It’s been 15 years now since the establishment of the School in the Northern Region and many people including lecturers who without any shroud of doubt say the school has brought considerable improvement to healthcare delivery at the TTH as well as other district hospitals where there are a small number of health personnel available to address the health needs of people.
The UDS Medical School like other medical schools in Ghana had been using traditional curriculum to train her medical students since it was established in 1996, but there had been a change over to the Problem Based Learning (PBL) methodology since September 2007. The rationale for this change over to PBL lies in the mission statement of the University, "A School of Medicine and Health Sciences Situated in Northern Ghana with a unique mandate to prepare health professional and scientists, with the right beliefs and attitudes to work in deprived rural communities, using the Problem Based Learning and the Community-Based Extension Service approaches. A crop, who can, and are apt to adapt to, initiate change and collaborate within interdisciplinary teams to contribute significantly to humane and cost effective healthcare".
The PBL allows for some interactive teaching and moulds a holistic medical student beginning from year one. The programme involves the use of several district hospitals and their consultants/specialists and exposes students as well as takes medical care to the rural communities.
A statement currently on the university’s website said “There are plans to partner with some institutions in Africa that use the PBL model in the training process and may involve students’ exchange in critical areas. Adjunct Professors from some of these and other institutions have already indicated their intention to be part of the UDS programme”.
Thus, with the TTH now serving as the centre for conducting clinical training for medical students of the UDS who hitherto travelled to the Kwame Nkrumah University of Science and Technology and University of Ghana Medical Schools in Kumasi and Accra respectively for their clinical training, it would also lend more supporting hands to help medical doctors there to carry out their duties more efficiently.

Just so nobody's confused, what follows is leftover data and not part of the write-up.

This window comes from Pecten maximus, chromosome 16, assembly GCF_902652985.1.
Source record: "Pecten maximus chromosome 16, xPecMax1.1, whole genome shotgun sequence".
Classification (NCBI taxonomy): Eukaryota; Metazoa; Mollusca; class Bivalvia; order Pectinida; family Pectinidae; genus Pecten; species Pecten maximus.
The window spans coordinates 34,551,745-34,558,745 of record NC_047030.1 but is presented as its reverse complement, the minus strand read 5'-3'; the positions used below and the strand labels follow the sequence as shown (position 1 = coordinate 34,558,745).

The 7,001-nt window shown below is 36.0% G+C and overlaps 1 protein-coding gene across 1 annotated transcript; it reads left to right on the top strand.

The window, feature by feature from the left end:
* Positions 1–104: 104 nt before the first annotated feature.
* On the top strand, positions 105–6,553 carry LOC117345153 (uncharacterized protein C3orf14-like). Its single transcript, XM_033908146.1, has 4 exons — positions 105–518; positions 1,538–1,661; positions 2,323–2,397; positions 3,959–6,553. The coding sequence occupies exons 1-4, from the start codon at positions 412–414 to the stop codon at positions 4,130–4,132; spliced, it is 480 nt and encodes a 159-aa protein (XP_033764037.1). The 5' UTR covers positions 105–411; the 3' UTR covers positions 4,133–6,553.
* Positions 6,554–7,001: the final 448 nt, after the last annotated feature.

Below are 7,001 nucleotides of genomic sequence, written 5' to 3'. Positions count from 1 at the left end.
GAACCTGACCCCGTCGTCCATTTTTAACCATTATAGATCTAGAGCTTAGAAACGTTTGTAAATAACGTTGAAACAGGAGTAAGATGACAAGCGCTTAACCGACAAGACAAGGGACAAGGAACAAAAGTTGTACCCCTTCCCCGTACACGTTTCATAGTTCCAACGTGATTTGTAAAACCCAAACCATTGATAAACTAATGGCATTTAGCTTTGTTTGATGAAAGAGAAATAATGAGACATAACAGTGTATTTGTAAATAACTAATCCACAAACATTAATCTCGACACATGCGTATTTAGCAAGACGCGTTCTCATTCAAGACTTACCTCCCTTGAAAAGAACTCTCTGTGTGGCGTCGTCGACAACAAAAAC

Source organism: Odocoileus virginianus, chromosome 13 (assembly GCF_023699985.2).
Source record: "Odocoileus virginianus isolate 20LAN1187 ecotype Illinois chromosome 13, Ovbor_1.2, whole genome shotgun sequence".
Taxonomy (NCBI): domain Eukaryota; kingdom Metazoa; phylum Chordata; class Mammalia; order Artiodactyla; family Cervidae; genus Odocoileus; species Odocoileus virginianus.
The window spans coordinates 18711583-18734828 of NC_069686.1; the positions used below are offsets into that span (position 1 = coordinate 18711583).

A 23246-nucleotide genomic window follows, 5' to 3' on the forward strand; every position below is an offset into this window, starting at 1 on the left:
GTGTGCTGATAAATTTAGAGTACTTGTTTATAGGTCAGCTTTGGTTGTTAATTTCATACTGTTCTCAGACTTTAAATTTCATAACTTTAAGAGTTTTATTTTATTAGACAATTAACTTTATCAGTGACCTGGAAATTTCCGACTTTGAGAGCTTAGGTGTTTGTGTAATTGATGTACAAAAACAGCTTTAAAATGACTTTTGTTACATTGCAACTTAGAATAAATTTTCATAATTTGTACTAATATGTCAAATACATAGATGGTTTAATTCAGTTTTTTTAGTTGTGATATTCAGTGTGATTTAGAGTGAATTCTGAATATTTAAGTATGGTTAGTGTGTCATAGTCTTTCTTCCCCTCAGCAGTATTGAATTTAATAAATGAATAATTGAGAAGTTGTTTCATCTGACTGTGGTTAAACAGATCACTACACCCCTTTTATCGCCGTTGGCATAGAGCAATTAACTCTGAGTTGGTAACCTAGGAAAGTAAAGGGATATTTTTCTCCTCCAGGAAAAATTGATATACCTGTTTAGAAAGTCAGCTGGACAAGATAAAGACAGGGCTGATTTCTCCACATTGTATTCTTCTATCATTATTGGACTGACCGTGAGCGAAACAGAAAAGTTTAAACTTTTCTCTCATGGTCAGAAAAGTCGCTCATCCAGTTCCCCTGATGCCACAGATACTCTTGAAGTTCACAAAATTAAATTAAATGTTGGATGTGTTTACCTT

Also, the presence of quite a significant number of specialists’ ranging from urologist, obstetric gynaecologist, physician, neuro-surgeon, ophthalmologist, paediatric, psychiatrist and among others, has attracted many young medical doctors and other categories of health personnel to the institution to work and also acquire some expertise from these crop of professional doctors.
Currently, medical students from the UDS, KNUST, UG and some from Europe are doing their housemanship with the TTH and some district hospitals. As a result, this is steadily increasing the capacity of medical doctors and further reducing the patient to doctor ratio, culminating in improved healthcare delivery.
Additionally, nurses in the region who wanted to go back to school for further studies mostly outside the region can now enroll at the UDS Medical School to read degree in nursing while still working.
Thus, as Dr. Kolbilla David, an obstetric gynaecologist specialist reflects, “It’s worth mentioning that the existence of UDS medical school has brought improvement to health services delivery to the people of Northern Region most especially Tamale. As at 2006, maternal and infant mortality rates at TTH was 1,800 per 100,000 live births. But by the close of 2010, the figure dropped to 419 deaths per 100,000 live births”, he told The Advocate in an interview during the launch of the UDS MSA Annual Health Week Celebration at the TTH.
According to Dr. Kolbilla who is also a senior lecturer at the UDS Medical School, five years from now, he sees the TTH becoming a centre of excellence and cancerous cases which are among few cases that are still being referred to Komfo Anokye Teaching Hospital for treatment would have been treated here (TTH) by then. “There are preparations underway to build the next radiology centre (cancer treatment centre) at the TTH. Also, very soon the UDS Medical School will start a postgraduate program in medicine”, he disclosed.